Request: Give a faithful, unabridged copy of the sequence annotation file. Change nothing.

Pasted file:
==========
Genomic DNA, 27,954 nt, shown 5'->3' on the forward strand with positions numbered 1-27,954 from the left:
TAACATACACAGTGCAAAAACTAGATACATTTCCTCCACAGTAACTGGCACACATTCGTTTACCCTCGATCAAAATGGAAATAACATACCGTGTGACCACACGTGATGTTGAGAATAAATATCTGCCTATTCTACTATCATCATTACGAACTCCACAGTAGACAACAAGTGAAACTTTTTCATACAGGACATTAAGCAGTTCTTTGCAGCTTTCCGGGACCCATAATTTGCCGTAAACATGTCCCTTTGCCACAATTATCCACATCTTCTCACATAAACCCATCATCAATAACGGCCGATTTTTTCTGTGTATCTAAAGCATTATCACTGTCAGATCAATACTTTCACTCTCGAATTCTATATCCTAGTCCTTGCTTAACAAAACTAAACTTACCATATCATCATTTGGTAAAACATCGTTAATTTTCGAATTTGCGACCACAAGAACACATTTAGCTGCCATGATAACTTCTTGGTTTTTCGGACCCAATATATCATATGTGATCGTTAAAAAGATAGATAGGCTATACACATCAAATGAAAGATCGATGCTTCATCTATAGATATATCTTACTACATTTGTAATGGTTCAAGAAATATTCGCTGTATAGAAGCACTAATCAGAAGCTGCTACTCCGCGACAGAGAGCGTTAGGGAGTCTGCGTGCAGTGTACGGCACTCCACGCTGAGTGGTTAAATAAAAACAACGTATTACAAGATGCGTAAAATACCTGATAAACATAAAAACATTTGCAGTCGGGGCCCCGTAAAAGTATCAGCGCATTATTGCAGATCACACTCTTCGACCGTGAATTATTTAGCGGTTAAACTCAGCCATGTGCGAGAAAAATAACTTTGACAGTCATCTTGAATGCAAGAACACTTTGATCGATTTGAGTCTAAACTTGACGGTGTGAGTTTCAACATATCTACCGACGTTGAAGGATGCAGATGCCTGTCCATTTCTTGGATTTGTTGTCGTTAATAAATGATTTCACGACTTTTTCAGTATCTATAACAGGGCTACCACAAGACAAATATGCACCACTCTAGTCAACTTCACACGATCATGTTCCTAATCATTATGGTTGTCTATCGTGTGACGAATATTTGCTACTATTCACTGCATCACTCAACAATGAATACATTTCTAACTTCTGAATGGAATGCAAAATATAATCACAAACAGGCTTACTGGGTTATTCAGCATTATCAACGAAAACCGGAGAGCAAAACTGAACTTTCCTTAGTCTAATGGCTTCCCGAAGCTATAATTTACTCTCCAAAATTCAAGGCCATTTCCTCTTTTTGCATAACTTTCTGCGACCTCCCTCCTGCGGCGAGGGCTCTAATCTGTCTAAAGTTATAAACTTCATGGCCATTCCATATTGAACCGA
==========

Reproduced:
Genomic DNA, 27,954 nt, shown 5'->3' on the forward strand with positions numbered 1-27,954 from the left:
TAACATACACAGTGCAAAAACTAGATACATTTCCTCCACAGTAACTGGCACACATTCGTTTACCCTCGATCAAAATGGAAATAACATACCGTGTGACCACACGTGATGTTGAGAATAAATATCTGCCTATTCTACTATCATCATTACGAACTCCACAGTAGACAACAAGTGAAACTTTTTCATACAGGACATTAAGCAGTTCTTTGCAGCTTTCCGGGACCCATAATTTGCCGTAAACATGTCCCTTTGCCACAATTATCCACATCTTCTCACATAAACCCATCATCAATAACGGCCGATTTTTTCTGTGTATCTAAAGCATTATCACTGTCAGATCAATACTTTCACTCTCGAATTCTATATCCTAGTCCTTGCTTAACAAAACTAAACTTACCATATCATCATTTGGTAAAACATCGTTAATTTTCGAATTTGCGACCACAAGAACACATTTAGCTGCCATGATAACTTCTTGGTTTTTCGGACCCAATATATCATATGTGATCGTTAAAAAGATAGATAGGCTATACACATCAAATGAAAGATCGATGCTTCATCTATAGATATATCTTACTACATTTGTAATGGTTCAAGAAATATTCGCTGTATAGAAGCACTAATCAGAAGCTGCTACTCCGCGACAGAGAGCGTTAGGGAGTCTGCGTGCAGTGTACGGCACTCCACGCTGAGTGGTTAAATAAAAACAACGTATTACAAGATGCGTAAAATACCTGATAAACATAAAAACATTTGCAGTCGGGGCCCCGTAAAAGTATCAGCGCATTATTGCAGATCACACTCTTCGACCGTGAATTATTTAGCGGTTAAACTCAGCCATGTGCGAGAAAAATAACTTTGACAGTCATCTTGAATGCAAGAACACTTTGATCGATTTGAGTCTAAACTTGACGGTGTGAGTTTCAACATATCTACCGACGTTGAAGGATGCAGATGCCTGTCCATTTCTTGGATTTGTTGTCGTTAATAAATGATTTCACGACTTTTTCAGTATCTATAACAGGGCTACCACAAGACAAATATGCACCACTCTAGTCAACTTCACACGATCATGTTCCTAATCATTATGGTTGTCTATCGTGTGACGAATATTTGCTACTATTCACTGCATCACTCAACAATGAATACATTTCTAACTTCTGAATGGAATGCAAAATATAATCACAAACAGGCTTACTGGGTTATTCAGCATTATCAACGAAAACCGGAGAGCAAAACTGAACTTTCCTTAGTCTAATGGCTTCCCGAAGCTATAATTTACTCTCCAAAATTCAAGGCCATTTCCTCTTTTTGCATAACTTTCTGCGACCTCCCTCCTGCGGCGAGGGCTCTAATCTGTCTAAAGTTATAAACTTCATGGCCATTCCATATTGAACCGA